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I have created a playlist on YouTube for ease in finding these specific projects. In this first project video, I demonstrate the basic construction of the classic Nine Patch block and the construction of a small quilt featuring this block. I have also created a PDF pattern for free download.

How Do I Begin?

Regardless of what change we wish to make, or what adventure we wish to embark upon, the question of how to begin can often create the largest stumbling block for us. We look for advice, directional signs, or step-by-step instructions. Sometimes we need a clear outline to follow, and other times we want only a point in the right direction.

In this modern day of information overload, often when we ask the question, we find ourselves overwhelmed by the flood of answers we are given. Maybe we aren’t asking the right question, or maybe people aren’t listening to the question we are trying to ask?

In the enthusiasm to share answers, many will rush to supply great suggestions that have little to do with the needs of the person seeking help.

This information overload – or suggestion dump – became quite evident to me recently when a new quilt enthusiast asked the question, “How do I start?” The answers came pouring in with little regard to the personal situation of the newbie. Where do they live? What is their budget? Do they have any background in the skill set?

Without taking the time to learn a bit about the person asking the question, the answers not only can overwhelm but they can misdirect. Additionally, the flood of answers may begin to seem like attention seeking rather than assistance giving. The person who posed the question may find themselves wishing they had not.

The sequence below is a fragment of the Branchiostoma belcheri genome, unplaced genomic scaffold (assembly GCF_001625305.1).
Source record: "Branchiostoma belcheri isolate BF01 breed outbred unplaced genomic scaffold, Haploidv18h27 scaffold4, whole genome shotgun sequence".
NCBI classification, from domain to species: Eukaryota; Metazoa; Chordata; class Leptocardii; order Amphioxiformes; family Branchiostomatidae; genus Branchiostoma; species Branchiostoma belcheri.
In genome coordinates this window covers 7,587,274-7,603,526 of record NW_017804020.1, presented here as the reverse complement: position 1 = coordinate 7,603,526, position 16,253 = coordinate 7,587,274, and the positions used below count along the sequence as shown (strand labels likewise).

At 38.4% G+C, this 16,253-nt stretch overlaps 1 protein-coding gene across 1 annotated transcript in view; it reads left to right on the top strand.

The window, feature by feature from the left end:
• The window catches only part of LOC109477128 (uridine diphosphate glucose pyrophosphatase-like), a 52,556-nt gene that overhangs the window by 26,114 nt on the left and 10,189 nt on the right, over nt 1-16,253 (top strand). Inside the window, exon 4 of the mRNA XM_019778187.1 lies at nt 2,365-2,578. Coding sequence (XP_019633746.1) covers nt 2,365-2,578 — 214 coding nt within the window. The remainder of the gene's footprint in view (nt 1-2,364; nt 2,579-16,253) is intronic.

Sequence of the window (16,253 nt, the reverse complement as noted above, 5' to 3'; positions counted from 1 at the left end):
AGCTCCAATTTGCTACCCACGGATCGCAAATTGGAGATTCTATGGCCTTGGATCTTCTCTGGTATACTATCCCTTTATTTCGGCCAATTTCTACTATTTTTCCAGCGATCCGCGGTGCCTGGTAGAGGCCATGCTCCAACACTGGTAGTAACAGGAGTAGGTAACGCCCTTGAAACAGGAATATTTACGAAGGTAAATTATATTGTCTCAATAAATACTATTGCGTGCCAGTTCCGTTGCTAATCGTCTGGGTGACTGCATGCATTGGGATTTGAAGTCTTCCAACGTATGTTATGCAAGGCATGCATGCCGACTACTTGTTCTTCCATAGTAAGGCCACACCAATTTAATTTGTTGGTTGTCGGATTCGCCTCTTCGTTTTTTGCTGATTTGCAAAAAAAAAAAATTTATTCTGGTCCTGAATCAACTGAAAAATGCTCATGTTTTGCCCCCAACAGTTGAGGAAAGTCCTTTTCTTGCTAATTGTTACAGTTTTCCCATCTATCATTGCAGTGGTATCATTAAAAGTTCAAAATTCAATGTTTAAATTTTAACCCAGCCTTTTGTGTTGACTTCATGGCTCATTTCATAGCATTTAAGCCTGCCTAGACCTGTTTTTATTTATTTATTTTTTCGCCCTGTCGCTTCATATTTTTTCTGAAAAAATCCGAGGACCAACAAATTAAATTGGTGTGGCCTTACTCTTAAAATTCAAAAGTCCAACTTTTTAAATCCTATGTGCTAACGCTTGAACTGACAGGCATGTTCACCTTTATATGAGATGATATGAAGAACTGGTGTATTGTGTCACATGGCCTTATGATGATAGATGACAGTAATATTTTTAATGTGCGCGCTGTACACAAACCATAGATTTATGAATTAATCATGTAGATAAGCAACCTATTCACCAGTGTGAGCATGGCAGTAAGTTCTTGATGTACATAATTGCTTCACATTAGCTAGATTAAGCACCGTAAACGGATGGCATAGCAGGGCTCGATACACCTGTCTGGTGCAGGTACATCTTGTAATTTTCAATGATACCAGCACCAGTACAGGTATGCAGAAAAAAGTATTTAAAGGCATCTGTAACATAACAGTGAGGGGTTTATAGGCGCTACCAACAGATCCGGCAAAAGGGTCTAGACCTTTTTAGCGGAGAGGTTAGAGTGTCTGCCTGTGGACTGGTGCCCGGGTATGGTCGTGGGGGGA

There is an old English proverb that states, “Hell is full of good meanings, but heaven is full of good works.” Over time, it has been altered to, “The road to hell is paved with good intentions.”

Taking the time to understand the question – to understand the individual asking the question – is vital. The focus should be on that individual and not on ourselves, or worse, on our desire to promote others. When a person, for whatever reason asks, “How do I begin?”, we should do our best to remove obstacles rather than place more in their path.

Hoping that I am doing good works and not the other option, I have embarked upon Pithy Patchwork Projects. I explain a bit of my intent in this video.

Blending the Past with the Present: Moving into the Future

The joys of life are not found in the uniqueness or exotic nature of the task we do, but rather, it is found with in the way we perceive the task. When we change our focus from that of “must do” to “choose to do”, joy-filled replaces mundane.

Joy can be found even in the common activities which are often viewed as mundane. While blending fiber may not seem be a mundane task for those unfamiliar to the world of spinning yarn, it is labor. Depending on the size of the project, it can be quite laborsome. It is work done in preparation for the final objective, and a task that we chose either to see as mundane or joy-filled.

It is very likely that I have now gone beyond the midpoint of my life. As I look forward to the of life ahead of me, I reflect on the past and blend those memories into the daily activities of the present. The experiences of my youth have taught me to seek joy in the tasks that I do – even the daily tasks that are not necessarily unique or exciting. Seeking joy and blending the lessons of the past with the present is how I hope to move steadily into whatever future I am blessed to have.